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What is the Mission of Missions? Part 1

By Joel James | 02.02.16 | The Expositors Blog

    What is missions?

    Missions is your ecclesiology armed with a passport.

    Whether a missionary gets there by plane, ship, canoe, or walking over a mountain through a dripping rainforest, missions is about a good biblical church sending a gifted, qualified person to do the same thing—to reproduce that biblical church—somewhere else.

    The goal, of course, is not to export “Americanity” to another continent, but rather to bless other people with those things that actually make a biblical church. In its irreducible form, a church is a group of people called out to glorify God. It starts through the preaching of the gospel of Jesus Christ. It continues nurtured and nourished by the preaching of God’s Word.  It grows in sanctification by the Spirit; it does the one anothers; it tells others about Christ; and it looks for Christ’s return. In God’s wisdom, those things are supra-cultural. A Western missionary might need to leave his PowerPoint presentation and comfortable, carpeted, air-conditioned auditorium behind when he hikes over the mountain to a remote village, but the important things—the biblical things—transfer directly and immediately into any culture.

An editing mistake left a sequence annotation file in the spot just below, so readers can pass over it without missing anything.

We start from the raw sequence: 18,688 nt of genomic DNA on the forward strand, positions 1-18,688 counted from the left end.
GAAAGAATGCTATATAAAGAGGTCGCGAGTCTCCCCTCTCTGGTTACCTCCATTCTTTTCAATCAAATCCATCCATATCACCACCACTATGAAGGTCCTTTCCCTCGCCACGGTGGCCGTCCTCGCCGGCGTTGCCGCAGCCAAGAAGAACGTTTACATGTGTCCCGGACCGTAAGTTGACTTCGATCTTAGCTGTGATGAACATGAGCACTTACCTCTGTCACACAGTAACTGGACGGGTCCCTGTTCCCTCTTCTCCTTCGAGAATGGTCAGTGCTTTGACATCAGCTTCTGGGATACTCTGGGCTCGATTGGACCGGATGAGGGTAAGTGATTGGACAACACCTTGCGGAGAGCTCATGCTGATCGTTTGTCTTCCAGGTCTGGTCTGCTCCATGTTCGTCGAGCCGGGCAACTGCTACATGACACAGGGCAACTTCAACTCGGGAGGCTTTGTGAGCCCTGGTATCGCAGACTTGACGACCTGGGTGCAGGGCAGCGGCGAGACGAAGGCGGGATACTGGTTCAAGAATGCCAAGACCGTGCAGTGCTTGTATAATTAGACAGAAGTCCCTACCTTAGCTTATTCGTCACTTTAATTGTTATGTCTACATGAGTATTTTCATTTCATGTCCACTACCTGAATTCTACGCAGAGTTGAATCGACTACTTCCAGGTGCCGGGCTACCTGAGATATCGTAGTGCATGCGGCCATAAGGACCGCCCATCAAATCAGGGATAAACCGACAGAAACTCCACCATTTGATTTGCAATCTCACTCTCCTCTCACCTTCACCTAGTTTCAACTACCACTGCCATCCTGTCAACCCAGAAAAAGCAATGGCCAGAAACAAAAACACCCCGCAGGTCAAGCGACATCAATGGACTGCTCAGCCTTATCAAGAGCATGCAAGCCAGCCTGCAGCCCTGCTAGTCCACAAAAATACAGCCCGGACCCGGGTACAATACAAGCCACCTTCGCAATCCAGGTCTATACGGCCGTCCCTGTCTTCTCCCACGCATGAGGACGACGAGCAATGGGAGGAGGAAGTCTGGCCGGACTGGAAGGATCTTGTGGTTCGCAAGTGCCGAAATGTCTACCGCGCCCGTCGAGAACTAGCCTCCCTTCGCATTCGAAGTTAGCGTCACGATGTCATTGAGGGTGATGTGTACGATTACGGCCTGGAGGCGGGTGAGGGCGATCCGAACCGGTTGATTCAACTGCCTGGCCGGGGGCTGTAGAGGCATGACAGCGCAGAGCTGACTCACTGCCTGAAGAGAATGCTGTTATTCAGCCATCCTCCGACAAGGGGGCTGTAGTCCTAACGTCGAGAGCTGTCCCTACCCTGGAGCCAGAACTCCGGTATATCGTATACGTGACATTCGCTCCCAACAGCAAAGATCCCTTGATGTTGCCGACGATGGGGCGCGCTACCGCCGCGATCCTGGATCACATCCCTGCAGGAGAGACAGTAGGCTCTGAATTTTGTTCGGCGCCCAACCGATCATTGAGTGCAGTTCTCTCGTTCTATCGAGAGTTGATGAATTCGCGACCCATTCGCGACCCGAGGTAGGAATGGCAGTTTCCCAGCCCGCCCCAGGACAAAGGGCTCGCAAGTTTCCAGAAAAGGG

In the past, the majority of theologically conservative missionaries were sent out to do church planting, leadership training, and Bible translation. No longer. Today a growing percentage of new missionaries are being sent to focus on social relief, with the church and the gospel tacked on as something of theological addendum. In fact, in my twenty years in Africa, I’ve seen a major shift in evangelical missions away from what I call “book of Acts missions” toward social reform projects or social action missions.

    It’s no surprise. The influential voices dominating the evangelical conversation about the church and about missions today are promoting a new kind of mission: shalom, social justice, or the gospel of good deeds and human flourishing. And it appears that the new generation of evangelicals—the Young, Restless, and Reformed—has bought in, enthusiastically embracing social upliftment as their central missions strategy. Most of the resulting evangelical missionaries value the church and the gospel, but in many cases, they seem to view the church primarily as a platform from which to run their favorite relief project. As a missionary who has served the Lord on the pointy end of the spear for two decades, I have a significant concern about these changes taking place on the handgrip end of the spear. 

    Let me state my concern as clearly as I can: The NT apostles were the Christ-appointed and Christ-trained interpreters of Jesus’ Great Commission, yet it appears to me that how the apostles defined and enacted Jesus’ commission to reach the world is often being ignored by evangelicals in their rush toward social action missions.